Giving feedback is a huge part of teaching. Whether you’re teaching 8 year olds or university students, math or english, you give feedback on your students’ work almost constantly. The questions may be multiple choice, fill in the blank, short answer, or long essay format. You may be assessing students on their writing ability, cultural literacy, math, chemistry, foreign language, or some combination of the above. The feedback may be a part of a grade, or it may come at an earlier point in the process. Regardless of what you’re offering feedback on, the goals of feedback are for the student to learn more, more efficiently, more effectively, and to better understand the material at hand.
Many times, when feedback is offered on student work, it goes in one ear and out the other (or eye, perhaps). A corrected answer, a problem written out by the teacher, or an indication of what to do next time may put the right answer in front of the student, but it doesn’t necessarily help them to be able to do it or something similar to it correctly the next time around. It may be difficult for the student to take that feedback and apply it to a similar, but slightly different academic situation. Feedback should encourage students to be active in taking the feedback and making their work better, not just consuming teacher comments or correct answers.
Approaching feedback from the idea that you want students to actively use what you give them to change their processes also helps engage them in a number of other useful skills that you’re likely already trying to include in your classroom experiences, such as:
- Creating instead of just consuming
- Critical thinking
- Problem solving
- Oral and written communication skills
- Collaboration with peers
- Deductive reasoning
- Seeing opportunity rather than negativity (in feedback)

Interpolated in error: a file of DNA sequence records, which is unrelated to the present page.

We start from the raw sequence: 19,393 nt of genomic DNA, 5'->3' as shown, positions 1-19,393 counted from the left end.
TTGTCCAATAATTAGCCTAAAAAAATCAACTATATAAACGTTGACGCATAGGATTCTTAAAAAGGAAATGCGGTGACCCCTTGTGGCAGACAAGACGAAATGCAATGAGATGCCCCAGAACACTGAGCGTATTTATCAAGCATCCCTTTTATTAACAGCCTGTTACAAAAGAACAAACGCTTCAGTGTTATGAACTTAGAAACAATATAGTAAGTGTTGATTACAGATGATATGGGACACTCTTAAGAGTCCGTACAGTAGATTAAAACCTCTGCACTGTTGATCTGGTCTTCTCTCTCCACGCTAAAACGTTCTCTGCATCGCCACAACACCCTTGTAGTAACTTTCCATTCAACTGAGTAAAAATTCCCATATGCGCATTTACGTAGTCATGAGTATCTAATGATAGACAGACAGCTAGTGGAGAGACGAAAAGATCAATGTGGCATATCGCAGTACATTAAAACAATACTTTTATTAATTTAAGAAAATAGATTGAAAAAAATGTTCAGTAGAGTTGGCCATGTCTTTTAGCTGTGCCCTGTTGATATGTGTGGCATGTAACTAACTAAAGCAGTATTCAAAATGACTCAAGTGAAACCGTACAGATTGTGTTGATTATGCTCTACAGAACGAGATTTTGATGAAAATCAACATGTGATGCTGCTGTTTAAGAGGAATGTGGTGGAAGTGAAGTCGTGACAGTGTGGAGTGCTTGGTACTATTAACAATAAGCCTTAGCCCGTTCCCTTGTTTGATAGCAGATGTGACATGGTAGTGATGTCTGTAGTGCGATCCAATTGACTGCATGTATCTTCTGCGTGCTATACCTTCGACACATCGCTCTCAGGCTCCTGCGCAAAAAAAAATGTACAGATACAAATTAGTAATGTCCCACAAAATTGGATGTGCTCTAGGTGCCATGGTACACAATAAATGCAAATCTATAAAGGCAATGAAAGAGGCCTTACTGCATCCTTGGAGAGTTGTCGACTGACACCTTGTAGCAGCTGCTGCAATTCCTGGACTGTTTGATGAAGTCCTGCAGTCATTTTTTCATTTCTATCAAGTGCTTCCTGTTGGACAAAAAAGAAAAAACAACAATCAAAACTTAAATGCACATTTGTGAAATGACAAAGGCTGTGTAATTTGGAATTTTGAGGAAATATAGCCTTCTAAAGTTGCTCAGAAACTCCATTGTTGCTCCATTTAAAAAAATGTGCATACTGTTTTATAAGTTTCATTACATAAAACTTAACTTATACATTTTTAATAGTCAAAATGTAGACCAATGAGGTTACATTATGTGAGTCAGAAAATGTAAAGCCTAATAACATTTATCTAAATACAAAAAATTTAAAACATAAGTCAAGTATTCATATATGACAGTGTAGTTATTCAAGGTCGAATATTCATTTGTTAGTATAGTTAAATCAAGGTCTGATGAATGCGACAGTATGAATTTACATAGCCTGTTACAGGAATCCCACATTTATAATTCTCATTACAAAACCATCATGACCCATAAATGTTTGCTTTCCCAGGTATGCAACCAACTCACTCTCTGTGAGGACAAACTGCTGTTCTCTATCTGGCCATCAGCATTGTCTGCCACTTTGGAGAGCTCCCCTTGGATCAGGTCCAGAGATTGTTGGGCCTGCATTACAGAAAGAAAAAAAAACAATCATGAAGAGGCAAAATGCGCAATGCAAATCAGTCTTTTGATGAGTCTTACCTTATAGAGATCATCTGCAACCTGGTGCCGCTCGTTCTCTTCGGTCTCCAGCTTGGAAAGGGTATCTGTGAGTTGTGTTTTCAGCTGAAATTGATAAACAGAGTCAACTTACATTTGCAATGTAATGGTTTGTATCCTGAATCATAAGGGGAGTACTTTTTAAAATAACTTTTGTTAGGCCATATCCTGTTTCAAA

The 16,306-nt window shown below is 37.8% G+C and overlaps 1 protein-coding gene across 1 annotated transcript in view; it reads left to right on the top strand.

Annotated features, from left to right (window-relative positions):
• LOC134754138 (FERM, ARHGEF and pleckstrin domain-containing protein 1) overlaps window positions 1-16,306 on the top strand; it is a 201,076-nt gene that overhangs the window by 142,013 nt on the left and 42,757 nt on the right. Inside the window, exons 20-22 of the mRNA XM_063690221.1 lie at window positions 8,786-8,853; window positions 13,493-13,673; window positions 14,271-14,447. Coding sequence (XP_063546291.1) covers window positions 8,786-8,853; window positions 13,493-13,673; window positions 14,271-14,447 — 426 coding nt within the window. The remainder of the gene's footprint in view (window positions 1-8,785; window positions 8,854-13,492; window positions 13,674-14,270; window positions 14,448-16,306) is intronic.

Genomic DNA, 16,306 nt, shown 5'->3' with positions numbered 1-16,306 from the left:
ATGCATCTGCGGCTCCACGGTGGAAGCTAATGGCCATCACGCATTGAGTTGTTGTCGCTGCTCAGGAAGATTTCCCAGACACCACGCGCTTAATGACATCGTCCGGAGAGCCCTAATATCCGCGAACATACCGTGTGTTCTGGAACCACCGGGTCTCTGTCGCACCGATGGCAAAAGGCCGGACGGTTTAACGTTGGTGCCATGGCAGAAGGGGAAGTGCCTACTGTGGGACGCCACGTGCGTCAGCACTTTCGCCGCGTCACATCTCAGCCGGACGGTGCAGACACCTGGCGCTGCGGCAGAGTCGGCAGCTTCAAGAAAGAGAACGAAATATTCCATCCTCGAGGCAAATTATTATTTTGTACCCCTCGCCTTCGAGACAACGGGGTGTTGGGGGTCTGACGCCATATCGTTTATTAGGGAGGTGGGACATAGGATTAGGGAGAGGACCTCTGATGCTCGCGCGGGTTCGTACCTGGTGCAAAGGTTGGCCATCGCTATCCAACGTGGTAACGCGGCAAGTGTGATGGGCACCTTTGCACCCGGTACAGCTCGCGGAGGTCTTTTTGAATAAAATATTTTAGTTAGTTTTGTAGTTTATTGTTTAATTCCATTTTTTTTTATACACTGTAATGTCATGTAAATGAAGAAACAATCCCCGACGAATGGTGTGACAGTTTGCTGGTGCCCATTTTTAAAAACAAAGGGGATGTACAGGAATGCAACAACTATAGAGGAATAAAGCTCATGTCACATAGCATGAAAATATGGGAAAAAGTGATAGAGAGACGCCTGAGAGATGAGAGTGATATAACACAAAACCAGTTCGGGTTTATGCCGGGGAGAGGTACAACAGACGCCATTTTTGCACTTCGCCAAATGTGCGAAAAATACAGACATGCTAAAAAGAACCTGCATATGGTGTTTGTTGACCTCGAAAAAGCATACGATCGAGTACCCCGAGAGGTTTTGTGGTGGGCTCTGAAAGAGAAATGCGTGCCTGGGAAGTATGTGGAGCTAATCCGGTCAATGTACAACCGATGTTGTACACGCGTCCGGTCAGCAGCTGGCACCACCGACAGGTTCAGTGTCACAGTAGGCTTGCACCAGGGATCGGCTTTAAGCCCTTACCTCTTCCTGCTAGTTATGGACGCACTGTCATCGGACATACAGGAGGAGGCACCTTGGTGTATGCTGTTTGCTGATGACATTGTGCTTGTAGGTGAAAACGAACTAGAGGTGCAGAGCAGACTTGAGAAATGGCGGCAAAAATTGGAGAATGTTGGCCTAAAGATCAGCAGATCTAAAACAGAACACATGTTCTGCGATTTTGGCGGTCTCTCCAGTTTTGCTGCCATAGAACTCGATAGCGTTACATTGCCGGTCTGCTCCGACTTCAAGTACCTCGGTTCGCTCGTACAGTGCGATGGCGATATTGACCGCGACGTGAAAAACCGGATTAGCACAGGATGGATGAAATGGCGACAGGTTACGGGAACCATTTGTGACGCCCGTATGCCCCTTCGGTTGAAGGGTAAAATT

That said, feedback does take quite a bit of time. So how do you optimize student feedback to ensure that it packs a big learning punch without giving yourself what could turn out to be another 80 hour a week job? With a few transformations of your current feedback processes, you’ll be on the right track, working smarter – not harder- when you give your students feedback. Try these tips for optimizing student feedback in your classroom and let us know how it goes! Drop us a line in the comments below, mention @DailyGenius on Twitter or head over to the Daily Genius Facebook page and leave us a message there.
Optimizing student feedback
Some simple transformations can engage students in improving their work, and require minimal effort from teachers.
Transformation 1: Rather than writing a number of comments on the student’s work, the teacher writes one overall comment identifying general areas of improvement. The student then reads those comments and must go back through their work to identify specific areas that need improvement.
Transformation 2: The teacher writes multiple notes in the student’s work, but does not offer an overall comment or specific items to be changed or improved. The student then summarizes the teacher’s commentaries and uses that to identify specific areas of improvement.
Transformation 3: Identify the ‘great’ parts of a student’s work without identifying specific reasons why it was great, elements it included, etc. The student then must identify the ‘why’ in each instance.
Transformation 4: Rather than giving a correct answer or solution to a student’s incorrect response, identify that the response is incorrect, and have the student correct it. Give hints if necessary.
Transformation 5: Create a group or pair peer assessment activity. The teacher will give some general comments about the work, and the peers should identify some specific areas where that feedback would apply, and the students all work together to improve upon the work.